It started weird, with the installer window positioned to the right for some odd reason. Then it kind of became full screen, but I'm wondering about all them 99 little bugs on my wall.
The setup is still very much Fedora 18, and it's not intuitive. The partitioning setup is a little clunky. You do get labels for installed distros, but they are generic and not very accurate. For instance, Debian 8 is actually MX-15. Some of the Ubuntus are actually different flavors of the wider family, including Linux Mint. Unknown corresponds to a whole bunch of Windows partitions, and this is a very tricky way of marking them, as someone may decide this is a good location to place Korora and destroy their dual-boot setup.
What's that blue/black line in the bottom left corner? A GUI bug?
You also need to mark the /boot/efi partition, maybe. There are no instructions telling you that, but the other few distros already on the disk have them specifically outlined in the installer. There's also a tiny risk of formatting that partition and killing everything you have on the system. I don't understand why distros can't auto-setup EFI partitions and make sure they are not touched.
After that, the distro installed fine. Well, kind of. More about that later. You get an unimaginative progress bar, and you simply go away, because even staring at a glass of sparkling water is more interesting than the 25 minute ordeal of getting Korora committed to the hard, cold persistent media. It ended. Sort of.
The installation didn't complete all too successfully. GRUB was foobar. The only bootable entry was Korora itself, all others didn't work. So I had to restore the bootloader, and that ain't no fun task. After that, with MX-15 in control of the boot sequence, I was able to reach the desktop and resume my testing. The wallpaper hath changed. The Wireless configuration had been retained, but no icon, what.
Then, I was pestered by an online account setup - this one popped up full screen and stole my mouse cursor. I don't mind when a distro tries to help me, it does not need to bully me for that. Anyhow, online accounts and privacy, if you're into that kind of thing.
This was the weirdest experience I've ever had in my entire Linux career. No joking. First, the system was busy for good 10-15 minutes downloading stuff, until it finally popped a message, telling me there were updates available. Then, you have a funny blue button labeled Restart & Update. What? What! Is this Windows or Linux?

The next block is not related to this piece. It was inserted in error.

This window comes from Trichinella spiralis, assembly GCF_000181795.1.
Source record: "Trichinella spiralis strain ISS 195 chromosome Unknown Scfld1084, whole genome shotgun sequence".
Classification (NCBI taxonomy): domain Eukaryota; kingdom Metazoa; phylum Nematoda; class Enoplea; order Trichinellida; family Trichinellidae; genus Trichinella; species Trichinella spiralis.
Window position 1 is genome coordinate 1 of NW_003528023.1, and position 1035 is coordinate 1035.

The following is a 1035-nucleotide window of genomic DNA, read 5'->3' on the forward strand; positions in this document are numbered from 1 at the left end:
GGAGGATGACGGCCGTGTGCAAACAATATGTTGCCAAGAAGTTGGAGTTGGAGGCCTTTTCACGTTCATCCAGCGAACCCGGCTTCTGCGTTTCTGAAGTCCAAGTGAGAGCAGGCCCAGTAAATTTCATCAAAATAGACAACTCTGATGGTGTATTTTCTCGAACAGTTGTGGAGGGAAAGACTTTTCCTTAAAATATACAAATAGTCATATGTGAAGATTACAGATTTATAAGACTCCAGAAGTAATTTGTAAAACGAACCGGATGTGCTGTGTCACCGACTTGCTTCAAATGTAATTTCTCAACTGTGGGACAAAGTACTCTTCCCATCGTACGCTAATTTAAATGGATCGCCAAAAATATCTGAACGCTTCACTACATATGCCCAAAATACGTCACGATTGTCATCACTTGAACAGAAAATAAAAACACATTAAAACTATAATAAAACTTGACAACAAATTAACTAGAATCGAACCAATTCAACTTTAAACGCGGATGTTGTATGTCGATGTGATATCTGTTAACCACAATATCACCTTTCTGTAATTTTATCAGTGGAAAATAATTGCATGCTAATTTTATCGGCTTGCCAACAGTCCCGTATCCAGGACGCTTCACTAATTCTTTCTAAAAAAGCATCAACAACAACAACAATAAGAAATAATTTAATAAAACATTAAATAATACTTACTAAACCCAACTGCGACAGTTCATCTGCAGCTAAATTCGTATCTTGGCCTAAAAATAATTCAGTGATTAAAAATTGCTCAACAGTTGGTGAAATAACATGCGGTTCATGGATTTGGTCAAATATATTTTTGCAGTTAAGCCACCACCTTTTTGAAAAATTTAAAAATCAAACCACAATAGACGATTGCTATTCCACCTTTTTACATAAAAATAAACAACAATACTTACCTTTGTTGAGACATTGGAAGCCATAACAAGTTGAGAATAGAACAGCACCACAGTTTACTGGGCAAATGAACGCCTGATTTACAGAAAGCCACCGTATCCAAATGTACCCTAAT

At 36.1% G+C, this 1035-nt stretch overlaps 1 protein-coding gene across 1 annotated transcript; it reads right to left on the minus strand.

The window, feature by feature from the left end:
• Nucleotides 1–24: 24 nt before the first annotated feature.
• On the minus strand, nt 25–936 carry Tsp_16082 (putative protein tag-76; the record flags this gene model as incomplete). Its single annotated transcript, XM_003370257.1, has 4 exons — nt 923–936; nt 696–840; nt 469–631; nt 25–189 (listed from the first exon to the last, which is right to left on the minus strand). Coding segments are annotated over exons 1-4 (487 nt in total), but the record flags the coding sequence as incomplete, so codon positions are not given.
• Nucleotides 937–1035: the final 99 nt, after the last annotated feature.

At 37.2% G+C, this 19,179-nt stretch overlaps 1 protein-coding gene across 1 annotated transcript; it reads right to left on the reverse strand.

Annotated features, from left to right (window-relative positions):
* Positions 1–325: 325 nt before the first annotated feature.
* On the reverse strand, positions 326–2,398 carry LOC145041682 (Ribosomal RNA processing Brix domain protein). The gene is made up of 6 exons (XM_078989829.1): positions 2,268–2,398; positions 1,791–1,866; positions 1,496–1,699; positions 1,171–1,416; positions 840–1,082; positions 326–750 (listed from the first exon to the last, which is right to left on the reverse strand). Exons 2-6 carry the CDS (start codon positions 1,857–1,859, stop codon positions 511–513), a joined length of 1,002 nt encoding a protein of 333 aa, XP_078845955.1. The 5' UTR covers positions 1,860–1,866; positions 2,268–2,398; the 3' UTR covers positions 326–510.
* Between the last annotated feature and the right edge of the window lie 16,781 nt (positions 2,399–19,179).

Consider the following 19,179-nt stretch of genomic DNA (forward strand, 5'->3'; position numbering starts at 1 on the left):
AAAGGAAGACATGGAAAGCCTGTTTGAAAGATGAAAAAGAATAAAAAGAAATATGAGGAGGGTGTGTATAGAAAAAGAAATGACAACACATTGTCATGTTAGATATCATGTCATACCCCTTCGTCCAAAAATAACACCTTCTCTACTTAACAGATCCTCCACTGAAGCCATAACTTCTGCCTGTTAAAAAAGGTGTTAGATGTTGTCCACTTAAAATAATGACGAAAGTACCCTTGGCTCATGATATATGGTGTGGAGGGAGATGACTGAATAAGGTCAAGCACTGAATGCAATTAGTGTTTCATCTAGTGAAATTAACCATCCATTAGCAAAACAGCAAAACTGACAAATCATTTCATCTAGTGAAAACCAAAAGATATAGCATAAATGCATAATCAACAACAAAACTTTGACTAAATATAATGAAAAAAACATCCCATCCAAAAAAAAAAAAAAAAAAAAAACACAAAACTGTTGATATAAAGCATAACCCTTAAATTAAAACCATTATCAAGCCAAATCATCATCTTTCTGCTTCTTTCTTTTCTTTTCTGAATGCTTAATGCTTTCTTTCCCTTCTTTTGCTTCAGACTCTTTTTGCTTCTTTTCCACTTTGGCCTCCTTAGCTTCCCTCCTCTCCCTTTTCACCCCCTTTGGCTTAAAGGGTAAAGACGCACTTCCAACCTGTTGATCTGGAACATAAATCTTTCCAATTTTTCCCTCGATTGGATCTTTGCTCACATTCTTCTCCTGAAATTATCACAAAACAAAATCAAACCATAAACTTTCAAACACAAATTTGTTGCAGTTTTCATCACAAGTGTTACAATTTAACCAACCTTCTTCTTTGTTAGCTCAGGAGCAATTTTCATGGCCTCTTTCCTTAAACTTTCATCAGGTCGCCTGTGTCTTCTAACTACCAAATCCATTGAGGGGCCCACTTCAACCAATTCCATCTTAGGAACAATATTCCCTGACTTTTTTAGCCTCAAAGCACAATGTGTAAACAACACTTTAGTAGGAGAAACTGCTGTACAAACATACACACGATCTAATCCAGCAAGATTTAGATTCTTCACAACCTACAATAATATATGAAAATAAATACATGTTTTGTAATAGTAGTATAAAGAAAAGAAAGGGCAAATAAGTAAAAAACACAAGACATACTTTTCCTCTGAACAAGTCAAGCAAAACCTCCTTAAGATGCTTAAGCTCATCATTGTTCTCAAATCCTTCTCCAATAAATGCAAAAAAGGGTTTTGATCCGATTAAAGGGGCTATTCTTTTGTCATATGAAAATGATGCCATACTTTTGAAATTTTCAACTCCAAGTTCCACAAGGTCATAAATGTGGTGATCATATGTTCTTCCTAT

I decided to see what gives and indeed, on next boot, kid you not, goat you not, the system was updating itself, slowly, surely. I couldn't use my system while this was done, and I can't express my level of frustration. Why not just let me run this in-vivo, and then reboot to load the new kernel or whatnot. This is taking a perfectly sane and functional concept and dumbing it down to the pre-DOS era of pre-boot package updates. Hello mainframe! Don't want.
Best, this wasn't just one reboot, but two. Post install, too. Thank you for bleeding my life away. Time can't be reserved, you know. So perhaps you shouldn't waste it on pointless novelty factors just to appear unique. There's no reason to perform init-3 style bullshit updates in home distros. There's enough useless variety among distributions as it is. And none of it is needed, desirable or productive in any way. Especially not the whole package management drama.
But it gets worse. Software - and I believe this is the exact same tool that ships with Ubuntu - is useless. The GUI is broken and it will not search and find all the packages that exist in the repos. Prime examples include Steam and Skype. They are available from the command line, if you use dnf. Ergo, don't use Software until it's cardinally fixed and improved. At the moment, it's rubbish.
And lookie, lookie, Steam is there! Fail.
Korora comes with a big set of programs. A few of them did not launch, which is weird, but the rest behaved just fine. The list is very long, colorful and ever so slightly obscure. On the said list, you will find Firefox, Evolution, Boxes, Shotwell, VLC, LibreOffice, Cheese, Documents, which seems kind of pointless, GIMP, Empathy, Deluge, and many more. Even Ekiga is included, go figure. Well, you can cram a whole lot of programs in 2.2 GB worth of DVD data.
Firefox comes with an adblock. I don't mind, but then, in a way, it means imposing your way of thinking on users. They can choose themselves if and when to activate specific add-ons or extensions. Because there are so many of them, it's all or nothing.
And then, you have the plethora of settings, all suave and nice: